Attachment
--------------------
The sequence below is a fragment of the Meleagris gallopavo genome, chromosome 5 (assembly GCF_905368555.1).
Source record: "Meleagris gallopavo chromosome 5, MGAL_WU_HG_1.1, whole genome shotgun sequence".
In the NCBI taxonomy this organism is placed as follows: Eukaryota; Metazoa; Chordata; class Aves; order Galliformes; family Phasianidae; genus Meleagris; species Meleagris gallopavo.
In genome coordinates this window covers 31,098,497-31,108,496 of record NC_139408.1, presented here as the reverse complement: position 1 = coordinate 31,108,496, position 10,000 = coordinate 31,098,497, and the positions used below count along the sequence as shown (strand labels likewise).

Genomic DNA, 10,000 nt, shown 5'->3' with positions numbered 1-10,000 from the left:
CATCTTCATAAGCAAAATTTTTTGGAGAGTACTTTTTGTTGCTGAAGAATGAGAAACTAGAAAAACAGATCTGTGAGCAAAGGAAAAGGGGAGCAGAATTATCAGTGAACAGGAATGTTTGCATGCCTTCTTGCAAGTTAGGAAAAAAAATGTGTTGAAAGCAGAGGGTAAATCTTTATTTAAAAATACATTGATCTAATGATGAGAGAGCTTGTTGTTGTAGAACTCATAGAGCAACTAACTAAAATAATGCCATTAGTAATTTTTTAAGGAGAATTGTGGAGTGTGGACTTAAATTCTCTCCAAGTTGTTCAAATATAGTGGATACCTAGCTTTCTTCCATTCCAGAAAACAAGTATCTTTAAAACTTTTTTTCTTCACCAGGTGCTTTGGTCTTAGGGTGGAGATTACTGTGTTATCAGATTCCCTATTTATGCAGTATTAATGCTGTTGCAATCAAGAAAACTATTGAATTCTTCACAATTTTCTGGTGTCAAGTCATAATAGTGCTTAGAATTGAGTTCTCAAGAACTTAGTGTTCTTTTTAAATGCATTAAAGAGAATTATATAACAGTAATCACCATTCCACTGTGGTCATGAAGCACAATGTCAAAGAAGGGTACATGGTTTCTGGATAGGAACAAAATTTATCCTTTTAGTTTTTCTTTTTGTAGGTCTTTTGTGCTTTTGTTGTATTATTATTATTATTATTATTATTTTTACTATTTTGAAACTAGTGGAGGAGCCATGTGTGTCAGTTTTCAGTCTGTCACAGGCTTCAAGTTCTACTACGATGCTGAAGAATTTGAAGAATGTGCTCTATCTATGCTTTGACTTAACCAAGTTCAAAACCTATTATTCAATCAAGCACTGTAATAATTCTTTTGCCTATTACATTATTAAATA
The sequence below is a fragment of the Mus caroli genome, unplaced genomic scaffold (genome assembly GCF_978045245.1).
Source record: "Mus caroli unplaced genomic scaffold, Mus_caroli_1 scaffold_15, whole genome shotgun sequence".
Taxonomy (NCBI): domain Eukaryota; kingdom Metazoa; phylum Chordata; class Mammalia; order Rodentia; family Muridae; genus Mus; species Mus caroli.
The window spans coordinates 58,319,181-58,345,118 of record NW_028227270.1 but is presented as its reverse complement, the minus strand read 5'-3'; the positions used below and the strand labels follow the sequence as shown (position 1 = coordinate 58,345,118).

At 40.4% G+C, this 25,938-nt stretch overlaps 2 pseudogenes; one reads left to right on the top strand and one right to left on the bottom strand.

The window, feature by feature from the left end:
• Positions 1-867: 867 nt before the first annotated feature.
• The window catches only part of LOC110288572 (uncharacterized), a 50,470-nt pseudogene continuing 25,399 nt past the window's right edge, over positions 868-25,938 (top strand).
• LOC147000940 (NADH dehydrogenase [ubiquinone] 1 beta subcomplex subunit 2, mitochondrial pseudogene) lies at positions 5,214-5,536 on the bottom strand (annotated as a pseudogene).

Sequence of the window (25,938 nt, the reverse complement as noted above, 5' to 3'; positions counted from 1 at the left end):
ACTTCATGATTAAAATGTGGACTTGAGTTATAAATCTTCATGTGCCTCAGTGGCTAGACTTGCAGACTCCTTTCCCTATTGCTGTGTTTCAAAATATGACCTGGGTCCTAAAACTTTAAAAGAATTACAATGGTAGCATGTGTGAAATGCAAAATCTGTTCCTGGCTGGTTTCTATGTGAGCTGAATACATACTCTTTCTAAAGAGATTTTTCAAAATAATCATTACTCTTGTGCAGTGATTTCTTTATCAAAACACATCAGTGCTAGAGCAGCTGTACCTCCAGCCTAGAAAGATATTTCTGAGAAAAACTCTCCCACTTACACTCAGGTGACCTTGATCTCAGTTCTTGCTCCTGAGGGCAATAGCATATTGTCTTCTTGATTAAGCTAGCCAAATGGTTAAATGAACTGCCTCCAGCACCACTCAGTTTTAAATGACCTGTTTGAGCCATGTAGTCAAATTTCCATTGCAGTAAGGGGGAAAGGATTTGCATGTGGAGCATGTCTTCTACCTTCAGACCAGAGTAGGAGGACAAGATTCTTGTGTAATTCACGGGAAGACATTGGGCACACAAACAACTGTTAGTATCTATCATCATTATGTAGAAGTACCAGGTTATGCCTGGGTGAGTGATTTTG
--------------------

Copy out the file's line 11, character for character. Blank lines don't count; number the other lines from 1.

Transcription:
At 40.4% G+C, this 25,938-nt stretch overlaps 2 pseudogenes; one reads left to right on the top strand and one right to left on the bottom strand.